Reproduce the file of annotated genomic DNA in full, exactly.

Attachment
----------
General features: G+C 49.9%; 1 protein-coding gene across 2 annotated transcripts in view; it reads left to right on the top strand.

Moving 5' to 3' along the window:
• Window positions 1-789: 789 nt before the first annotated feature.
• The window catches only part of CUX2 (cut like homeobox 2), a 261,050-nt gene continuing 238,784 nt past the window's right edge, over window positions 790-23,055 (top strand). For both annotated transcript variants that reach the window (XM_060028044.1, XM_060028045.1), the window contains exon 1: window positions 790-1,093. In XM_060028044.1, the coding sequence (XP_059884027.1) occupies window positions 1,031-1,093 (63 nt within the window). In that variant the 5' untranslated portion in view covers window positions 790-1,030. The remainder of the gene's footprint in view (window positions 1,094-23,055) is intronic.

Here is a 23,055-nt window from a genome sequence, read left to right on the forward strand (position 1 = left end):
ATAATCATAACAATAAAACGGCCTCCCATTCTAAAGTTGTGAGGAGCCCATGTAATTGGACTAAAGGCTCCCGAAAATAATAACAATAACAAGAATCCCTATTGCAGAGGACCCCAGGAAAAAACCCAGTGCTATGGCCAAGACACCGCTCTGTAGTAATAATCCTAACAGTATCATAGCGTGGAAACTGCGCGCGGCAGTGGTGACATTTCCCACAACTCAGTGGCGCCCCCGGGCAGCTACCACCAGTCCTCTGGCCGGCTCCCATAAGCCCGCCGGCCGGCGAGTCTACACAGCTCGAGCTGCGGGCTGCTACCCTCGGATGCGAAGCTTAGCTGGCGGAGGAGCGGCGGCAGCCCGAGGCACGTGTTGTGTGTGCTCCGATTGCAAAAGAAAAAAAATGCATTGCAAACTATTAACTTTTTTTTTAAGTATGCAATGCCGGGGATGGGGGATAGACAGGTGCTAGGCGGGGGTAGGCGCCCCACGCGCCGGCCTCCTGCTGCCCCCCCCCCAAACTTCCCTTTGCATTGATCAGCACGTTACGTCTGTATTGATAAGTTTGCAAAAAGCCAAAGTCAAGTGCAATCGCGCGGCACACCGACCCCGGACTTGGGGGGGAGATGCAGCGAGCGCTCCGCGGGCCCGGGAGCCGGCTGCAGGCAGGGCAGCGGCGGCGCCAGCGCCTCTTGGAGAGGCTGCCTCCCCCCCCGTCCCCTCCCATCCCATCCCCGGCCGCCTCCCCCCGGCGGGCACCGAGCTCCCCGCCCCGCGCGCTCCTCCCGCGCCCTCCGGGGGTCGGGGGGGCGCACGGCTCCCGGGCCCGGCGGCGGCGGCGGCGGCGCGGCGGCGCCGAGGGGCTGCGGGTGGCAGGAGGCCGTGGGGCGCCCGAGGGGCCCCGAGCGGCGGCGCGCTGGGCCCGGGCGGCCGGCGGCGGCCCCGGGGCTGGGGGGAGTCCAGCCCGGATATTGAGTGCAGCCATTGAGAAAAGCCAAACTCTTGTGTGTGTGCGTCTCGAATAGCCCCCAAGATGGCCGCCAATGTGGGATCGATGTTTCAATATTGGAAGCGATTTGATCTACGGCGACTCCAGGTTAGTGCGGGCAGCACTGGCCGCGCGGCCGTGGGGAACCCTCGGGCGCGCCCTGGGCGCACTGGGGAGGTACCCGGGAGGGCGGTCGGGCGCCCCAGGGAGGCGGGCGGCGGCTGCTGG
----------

General features: G+C 49.9%; 1 protein-coding gene across 2 annotated transcripts in view; it reads left to right on the top strand.

Moving 5' to 3' along the window:
• Window positions 1-789: 789 nt before the first annotated feature.
• The window catches only part of CUX2 (cut like homeobox 2), a 261,050-nt gene continuing 238,784 nt past the window's right edge, over window positions 790-23,055 (top strand). For both annotated transcript variants that reach the window (XM_060028044.1, XM_060028045.1), the window contains exon 1: window positions 790-1,093. In XM_060028044.1, the coding sequence (XP_059884027.1) occupies window positions 1,031-1,093 (63 nt within the window). In that variant the 5' untranslated portion in view covers window positions 790-1,030. The remainder of the gene's footprint in view (window positions 1,094-23,055) is intronic.

Here is a 23,055-nt window from a genome sequence, read left to right on the forward strand (position 1 = left end):
ATAATCATAACAATAAAACGGCCTCCCATTCTAAAGTTGTGAGGAGCCCATGTAATTGGACTAAAGGCTCCCGAAAATAATAACAATAACAAGAATCCCTATTGCAGAGGACCCCAGGAAAAAACCCAGTGCTATGGCCAAGACACCGCTCTGTAGTAATAATCCTAACAGTATCATAGCGTGGAAACTGCGCGCGGCAGTGGTGACATTTCCCACAACTCAGTGGCGCCCCCGGGCAGCTACCACCAGTCCTCTGGCCGGCTCCCATAAGCCCGCCGGCCGGCGAGTCTACACAGCTCGAGCTGCGGGCTGCTACCCTCGGATGCGAAGCTTAGCTGGCGGAGGAGCGGCGGCAGCCCGAGGCACGTGTTGTGTGTGCTCCGATTGCAAAAGAAAAAAAATGCATTGCAAACTATTAACTTTTTTTTTAAGTATGCAATGCCGGGGATGGGGGATAGACAGGTGCTAGGCGGGGGTAGGCGCCCCACGCGCCGGCCTCCTGCTGCCCCCCCCCCAAACTTCCCTTTGCATTGATCAGCACGTTACGTCTGTATTGATAAGTTTGCAAAAAGCCAAAGTCAAGTGCAATCGCGCGGCACACCGACCCCGGACTTGGGGGGGAGATGCAGCGAGCGCTCCGCGGGCCCGGGAGCCGGCTGCAGGCAGGGCAGCGGCGGCGCCAGCGCCTCTTGGAGAGGCTGCCTCCCCCCCCGTCCCCTCCCATCCCATCCCCGGCCGCCTCCCCCCGGCGGGCACCGAGCTCCCCGCCCCGCGCGCTCCTCCCGCGCCCTCCGGGGGTCGGGGGGGCGCACGGCTCCCGGGCCCGGCGGCGGCGGCGGCGGCGCGGCGGCGCCGAGGGGCTGCGGGTGGCAGGAGGCCGTGGGGCGCCCGAGGGGCCCCGAGCGGCGGCGCGCTGGGCCCGGGCGGCCGGCGGCGGCCCCGGGGCTGGGGGGAGTCCAGCCCGGATATTGAGTGCAGCCATTGAGAAAAGCCAAACTCTTGTGTGTGTGCGTCTCGAATAGCCCCCAAGATGGCCGCCAATGTGGGATCGATGTTTCAATATTGGAAGCGATTTGATCTACGGCGACTCCAGGTTAGTGCGGGCAGCACTGGCCGCGCGGCCGTGGGGAACCCTCGGGCGCGCCCTGGGCGCACTGGGGAGGTACCCGGGAGGGCGGTCGGGCGCCCCAGGGAGGCGGGCGGCGGCTGCTGG